Even when you exit the ads, the push to spend is ever apparent — there's a distracting, impossible-to-ignore, animated "SALE!" banner that takes up a chunk of real estate on the main city screen, not to mention a slot machine that tempts you into spending premium currency. Game of War tries so hard to sell you its digital currency and other perks that it smacks of desperation, and the business model driving the experience reveals itself as the core design element, rather than the thin gameplay draped atop it.
Just to be thorough, I eventually spent $5 to take advantage of a Super Bowl-themed bundle: "Super Sunday SUPER SALE: Kick Off to VICTORY!" (This deal still appeared the following Monday, by the way.) That earned me a stack of gold and an array of other items for use in expanding and protecting my kingdom, but I really didn't see the point. At least not when the entirety of the game in front of me focused on tapping buttons every so often to make numbers grow larger.
While writing this up, I noticed one of my advanced alliance mates saying he had 38 days left on his current research timer. More than a month to wait for something to activate, because there's no such thing as instant gratification in free-to-play games — not without immense cost, at least. He seemed to be taking it in stride, however. "I have nothing but time," he said. You've also got so many more options beyond this bland freemium grind. Explore them, please.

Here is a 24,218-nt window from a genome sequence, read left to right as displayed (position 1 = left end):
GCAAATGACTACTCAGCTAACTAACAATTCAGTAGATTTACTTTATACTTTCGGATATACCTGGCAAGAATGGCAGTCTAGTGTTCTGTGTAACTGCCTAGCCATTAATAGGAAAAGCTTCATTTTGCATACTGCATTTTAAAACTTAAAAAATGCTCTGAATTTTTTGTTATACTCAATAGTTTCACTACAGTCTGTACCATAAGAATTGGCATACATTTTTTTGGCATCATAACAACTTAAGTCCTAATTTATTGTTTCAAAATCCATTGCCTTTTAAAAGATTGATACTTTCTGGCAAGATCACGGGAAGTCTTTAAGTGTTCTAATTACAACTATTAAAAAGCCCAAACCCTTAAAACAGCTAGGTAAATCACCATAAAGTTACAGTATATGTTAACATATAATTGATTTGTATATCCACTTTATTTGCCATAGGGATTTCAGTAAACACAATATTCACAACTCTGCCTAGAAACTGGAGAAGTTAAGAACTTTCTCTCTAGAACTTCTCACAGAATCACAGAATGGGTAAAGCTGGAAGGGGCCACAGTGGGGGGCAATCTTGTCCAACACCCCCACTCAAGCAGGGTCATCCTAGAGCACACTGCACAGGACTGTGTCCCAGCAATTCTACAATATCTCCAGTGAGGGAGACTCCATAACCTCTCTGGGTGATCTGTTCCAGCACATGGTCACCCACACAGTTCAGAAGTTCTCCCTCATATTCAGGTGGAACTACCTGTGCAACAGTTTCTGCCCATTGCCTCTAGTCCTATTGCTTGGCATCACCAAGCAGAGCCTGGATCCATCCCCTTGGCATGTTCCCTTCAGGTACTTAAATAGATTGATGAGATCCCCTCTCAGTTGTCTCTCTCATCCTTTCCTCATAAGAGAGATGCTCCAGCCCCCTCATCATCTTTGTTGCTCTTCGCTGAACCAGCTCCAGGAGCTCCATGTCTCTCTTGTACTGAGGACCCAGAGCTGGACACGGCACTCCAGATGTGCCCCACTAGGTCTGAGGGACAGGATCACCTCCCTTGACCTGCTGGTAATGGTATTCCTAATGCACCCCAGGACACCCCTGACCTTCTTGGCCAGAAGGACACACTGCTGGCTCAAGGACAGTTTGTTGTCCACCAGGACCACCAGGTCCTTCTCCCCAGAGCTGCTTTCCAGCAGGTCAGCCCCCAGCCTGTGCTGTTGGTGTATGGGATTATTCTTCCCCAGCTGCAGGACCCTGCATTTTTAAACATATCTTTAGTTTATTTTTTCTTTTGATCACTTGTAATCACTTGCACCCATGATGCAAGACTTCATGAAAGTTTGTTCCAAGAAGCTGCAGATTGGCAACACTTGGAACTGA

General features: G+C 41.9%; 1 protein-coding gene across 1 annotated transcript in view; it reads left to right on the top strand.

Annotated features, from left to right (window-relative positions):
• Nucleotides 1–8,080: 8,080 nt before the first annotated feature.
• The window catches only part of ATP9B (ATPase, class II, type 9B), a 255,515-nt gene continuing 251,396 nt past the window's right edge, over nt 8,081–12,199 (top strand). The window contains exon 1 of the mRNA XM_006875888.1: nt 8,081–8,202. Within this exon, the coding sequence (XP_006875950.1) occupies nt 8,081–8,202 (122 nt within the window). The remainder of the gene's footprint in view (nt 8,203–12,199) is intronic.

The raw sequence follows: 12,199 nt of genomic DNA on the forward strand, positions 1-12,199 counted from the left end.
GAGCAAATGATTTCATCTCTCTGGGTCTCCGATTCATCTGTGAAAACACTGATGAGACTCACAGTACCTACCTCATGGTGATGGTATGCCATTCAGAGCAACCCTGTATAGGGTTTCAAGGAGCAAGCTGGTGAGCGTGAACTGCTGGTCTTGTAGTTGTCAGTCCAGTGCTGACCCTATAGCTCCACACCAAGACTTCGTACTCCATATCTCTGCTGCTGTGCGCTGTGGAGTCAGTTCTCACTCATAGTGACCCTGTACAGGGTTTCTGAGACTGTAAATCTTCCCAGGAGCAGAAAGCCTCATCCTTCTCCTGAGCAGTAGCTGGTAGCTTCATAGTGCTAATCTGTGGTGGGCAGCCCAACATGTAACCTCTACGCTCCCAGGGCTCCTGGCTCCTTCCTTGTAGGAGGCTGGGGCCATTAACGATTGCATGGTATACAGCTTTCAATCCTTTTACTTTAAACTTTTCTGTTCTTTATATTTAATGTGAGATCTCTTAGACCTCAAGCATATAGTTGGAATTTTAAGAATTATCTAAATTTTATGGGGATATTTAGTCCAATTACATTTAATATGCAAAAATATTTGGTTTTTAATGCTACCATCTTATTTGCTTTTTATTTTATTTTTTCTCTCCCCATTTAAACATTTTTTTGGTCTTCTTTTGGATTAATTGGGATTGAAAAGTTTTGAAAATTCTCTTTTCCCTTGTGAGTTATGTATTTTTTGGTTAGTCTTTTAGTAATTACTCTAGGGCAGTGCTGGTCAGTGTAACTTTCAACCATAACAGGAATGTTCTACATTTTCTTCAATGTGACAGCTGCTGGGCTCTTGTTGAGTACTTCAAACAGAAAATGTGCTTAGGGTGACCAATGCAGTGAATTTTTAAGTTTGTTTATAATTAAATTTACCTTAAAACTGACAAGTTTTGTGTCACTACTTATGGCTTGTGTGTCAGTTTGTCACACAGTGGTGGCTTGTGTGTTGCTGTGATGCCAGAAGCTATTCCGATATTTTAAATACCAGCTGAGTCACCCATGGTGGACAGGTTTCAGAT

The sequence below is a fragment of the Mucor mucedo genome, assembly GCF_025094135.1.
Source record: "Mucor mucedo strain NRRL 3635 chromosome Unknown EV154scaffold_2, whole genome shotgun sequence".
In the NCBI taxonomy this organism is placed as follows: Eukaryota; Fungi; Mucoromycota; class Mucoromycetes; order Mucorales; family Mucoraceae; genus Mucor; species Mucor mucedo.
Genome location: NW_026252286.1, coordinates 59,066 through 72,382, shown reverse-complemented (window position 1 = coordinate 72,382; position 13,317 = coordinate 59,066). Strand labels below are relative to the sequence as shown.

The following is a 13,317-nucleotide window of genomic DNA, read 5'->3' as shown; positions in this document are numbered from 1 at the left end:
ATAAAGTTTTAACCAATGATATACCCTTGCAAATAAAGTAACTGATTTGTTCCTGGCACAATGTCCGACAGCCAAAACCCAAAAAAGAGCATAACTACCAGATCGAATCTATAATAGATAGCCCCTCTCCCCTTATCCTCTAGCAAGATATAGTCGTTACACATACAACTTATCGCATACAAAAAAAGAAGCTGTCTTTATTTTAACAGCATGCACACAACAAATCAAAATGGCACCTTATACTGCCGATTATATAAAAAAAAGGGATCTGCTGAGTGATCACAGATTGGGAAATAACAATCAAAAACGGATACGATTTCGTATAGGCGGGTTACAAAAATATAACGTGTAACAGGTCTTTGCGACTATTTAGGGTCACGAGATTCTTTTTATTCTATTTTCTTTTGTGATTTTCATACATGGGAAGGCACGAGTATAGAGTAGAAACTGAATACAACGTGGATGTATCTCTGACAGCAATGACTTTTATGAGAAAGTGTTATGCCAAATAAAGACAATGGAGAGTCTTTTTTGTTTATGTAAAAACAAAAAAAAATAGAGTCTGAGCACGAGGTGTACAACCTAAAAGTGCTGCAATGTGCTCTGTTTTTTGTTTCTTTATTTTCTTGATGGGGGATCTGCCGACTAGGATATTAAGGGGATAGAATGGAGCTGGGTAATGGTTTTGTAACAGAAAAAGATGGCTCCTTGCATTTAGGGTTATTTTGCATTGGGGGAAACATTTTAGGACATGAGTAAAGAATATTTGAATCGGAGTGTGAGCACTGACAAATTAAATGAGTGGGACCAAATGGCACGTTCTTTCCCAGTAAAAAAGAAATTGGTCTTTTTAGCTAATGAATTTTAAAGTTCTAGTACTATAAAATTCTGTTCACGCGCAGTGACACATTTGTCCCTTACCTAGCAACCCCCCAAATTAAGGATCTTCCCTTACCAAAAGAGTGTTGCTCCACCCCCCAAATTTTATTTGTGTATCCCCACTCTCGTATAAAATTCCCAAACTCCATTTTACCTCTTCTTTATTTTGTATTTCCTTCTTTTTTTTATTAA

Game of War: Fire Age seems to pull people in with its social features and promise of greater things, but as far as I can tell, there's nothing much to find beyond timers, buttons, and admittedly lively and amusing chat rooms. It's monetized to a distracting, overwhelming degree, but I didn't find much value in spending money instead of just waiting for timers to run out. After all, there aren't any timers or restrictions on the conversation and camaraderie.
My biggest complaint isn't about the timers or spending prompts, but rather the lack of any meaningful reason to deal with either. Fire Age doesn't bother with interesting gameplay or any semblance of storyline — it's all "build this" and "train them," but the reward is simply more and more busywork. Millions of players are feeding into this cycle, for some reason, but all they're buying themselves is more drudgery. And perhaps a chance to see Kate Upton on national television.
Sign up for CIO Asia eNewsletters.